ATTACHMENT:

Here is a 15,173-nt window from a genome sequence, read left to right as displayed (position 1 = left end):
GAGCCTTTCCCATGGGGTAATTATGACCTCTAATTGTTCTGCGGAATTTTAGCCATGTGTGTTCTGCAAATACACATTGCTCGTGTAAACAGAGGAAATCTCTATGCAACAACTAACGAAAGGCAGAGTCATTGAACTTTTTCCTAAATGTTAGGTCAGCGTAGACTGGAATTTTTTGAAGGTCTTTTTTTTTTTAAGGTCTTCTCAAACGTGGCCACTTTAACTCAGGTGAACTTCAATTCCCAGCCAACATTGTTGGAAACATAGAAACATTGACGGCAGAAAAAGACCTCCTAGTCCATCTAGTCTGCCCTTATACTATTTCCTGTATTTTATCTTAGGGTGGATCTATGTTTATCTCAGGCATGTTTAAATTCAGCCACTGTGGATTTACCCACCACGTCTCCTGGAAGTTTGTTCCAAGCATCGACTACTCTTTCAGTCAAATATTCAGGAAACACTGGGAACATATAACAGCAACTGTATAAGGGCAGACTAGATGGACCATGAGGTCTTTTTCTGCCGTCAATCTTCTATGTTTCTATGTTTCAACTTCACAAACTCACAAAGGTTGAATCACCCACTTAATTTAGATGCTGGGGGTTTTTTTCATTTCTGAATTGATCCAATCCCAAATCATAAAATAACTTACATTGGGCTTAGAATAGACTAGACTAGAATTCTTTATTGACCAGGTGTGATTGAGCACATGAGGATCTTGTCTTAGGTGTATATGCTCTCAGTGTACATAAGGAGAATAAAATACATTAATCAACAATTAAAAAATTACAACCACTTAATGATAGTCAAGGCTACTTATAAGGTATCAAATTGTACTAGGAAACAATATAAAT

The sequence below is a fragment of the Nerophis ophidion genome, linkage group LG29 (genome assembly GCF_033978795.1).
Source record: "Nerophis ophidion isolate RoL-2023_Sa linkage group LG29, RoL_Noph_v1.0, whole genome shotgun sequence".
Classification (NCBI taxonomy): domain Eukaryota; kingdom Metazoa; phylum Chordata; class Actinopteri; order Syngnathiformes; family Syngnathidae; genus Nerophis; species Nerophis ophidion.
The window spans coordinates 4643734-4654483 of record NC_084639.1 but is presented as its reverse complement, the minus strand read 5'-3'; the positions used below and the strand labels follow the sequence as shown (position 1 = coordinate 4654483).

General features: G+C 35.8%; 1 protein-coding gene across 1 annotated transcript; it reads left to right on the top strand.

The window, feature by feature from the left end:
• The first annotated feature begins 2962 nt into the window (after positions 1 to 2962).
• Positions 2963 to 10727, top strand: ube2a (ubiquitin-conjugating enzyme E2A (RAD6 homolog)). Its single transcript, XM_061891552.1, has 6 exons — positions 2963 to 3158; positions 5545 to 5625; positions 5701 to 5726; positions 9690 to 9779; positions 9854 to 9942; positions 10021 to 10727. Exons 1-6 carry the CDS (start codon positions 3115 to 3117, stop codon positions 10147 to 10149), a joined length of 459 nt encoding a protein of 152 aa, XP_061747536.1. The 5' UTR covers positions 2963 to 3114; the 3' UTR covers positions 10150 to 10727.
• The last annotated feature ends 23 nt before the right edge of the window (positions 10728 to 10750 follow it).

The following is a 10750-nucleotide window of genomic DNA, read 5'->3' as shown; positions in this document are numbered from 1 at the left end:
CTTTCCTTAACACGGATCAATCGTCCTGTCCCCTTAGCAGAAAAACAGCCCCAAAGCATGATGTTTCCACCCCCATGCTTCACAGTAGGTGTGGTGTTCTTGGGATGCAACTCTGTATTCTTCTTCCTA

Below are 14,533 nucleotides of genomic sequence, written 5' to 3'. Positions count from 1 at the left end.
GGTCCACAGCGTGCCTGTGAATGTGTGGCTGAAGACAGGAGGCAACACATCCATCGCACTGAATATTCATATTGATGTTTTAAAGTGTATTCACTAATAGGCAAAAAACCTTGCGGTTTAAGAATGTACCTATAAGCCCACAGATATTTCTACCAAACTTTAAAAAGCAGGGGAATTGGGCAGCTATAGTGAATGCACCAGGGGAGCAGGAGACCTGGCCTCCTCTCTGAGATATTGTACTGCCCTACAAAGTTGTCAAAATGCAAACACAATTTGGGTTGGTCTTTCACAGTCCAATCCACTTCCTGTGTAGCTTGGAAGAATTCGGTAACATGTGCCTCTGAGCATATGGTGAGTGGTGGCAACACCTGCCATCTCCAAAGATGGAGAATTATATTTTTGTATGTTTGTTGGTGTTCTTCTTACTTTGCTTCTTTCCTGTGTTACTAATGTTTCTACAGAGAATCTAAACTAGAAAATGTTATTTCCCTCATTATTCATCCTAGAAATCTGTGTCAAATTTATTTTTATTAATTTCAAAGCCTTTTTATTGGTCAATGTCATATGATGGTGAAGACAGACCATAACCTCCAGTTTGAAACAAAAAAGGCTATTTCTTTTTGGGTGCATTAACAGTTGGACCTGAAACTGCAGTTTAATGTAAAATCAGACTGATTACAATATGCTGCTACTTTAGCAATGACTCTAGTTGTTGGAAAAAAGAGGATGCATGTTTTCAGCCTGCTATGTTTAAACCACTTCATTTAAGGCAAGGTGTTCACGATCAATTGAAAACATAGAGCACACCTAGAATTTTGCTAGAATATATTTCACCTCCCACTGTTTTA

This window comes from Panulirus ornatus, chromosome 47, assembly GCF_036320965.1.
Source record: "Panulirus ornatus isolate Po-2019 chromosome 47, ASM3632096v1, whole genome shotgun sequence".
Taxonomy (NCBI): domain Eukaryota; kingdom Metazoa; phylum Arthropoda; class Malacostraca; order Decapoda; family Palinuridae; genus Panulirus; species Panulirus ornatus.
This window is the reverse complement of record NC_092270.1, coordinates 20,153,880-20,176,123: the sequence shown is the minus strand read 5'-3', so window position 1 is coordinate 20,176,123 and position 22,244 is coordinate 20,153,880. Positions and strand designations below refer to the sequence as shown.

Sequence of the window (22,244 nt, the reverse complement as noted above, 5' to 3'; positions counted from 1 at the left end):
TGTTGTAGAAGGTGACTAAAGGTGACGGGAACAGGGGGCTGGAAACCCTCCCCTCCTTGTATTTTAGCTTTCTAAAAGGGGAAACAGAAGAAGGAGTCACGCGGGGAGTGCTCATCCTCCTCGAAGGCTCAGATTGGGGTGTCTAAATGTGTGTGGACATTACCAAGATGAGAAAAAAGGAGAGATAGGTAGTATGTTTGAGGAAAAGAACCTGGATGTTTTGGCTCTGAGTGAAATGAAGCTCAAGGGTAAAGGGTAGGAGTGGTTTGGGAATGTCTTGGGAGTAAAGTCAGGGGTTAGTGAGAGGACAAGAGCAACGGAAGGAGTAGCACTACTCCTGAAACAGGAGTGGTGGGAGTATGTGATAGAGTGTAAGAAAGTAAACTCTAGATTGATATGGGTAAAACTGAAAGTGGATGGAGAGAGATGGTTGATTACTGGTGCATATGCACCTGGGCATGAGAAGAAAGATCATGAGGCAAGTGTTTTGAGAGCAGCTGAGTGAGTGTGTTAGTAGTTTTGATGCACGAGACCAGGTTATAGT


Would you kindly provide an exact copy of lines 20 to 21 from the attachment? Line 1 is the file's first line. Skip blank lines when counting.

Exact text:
Sequence of the window (22,244 nt, the reverse complement as noted above, 5' to 3'; positions counted from 1 at the left end):
TGTTGTAGAAGGTGACTAAAGGTGACGGGAACAGGGGGCTGGAAACCCTCCCCTCCTTGTATTTTAGCTTTCTAAAAGGGGAAACAGAAGAAGGAGTCACGCGGGGAGTGCTCATCCTCCTCGAAGGCTCAGATTGGGGTGTCTAAATGTGTGTGGACATTACCAAGATGAGAAAAAAGGAGAGATAGGTAGTATGTTTGAGGAAAAGAACCTGGATGTTTTGGCTCTGAGTGAAATGAAGCTCAAGGGTAAAGGGTAGGAGTGGTTTGGGAATGTCTTGGGAGTAAAGTCAGGGGTTAGTGAGAGGACAAGAGCAACGGAAGGAGTAGCACTACTCCTGAAACAGGAGTGGTGGGAGTATGTGATAGAGTGTAAGAAAGTAAACTCTAGATTGATATGGGTAAAACTGAAAGTGGATGGAGAGAGATGGTTGATTACTGGTGCATATGCACCTGGGCATGAGAAGAAAGATCATGAGGCAAGTGTTTTGAGAGCAGCTGAGTGAGTGTGTTAGTAGTTTTGATGCACGAGACCAGGTTATAGT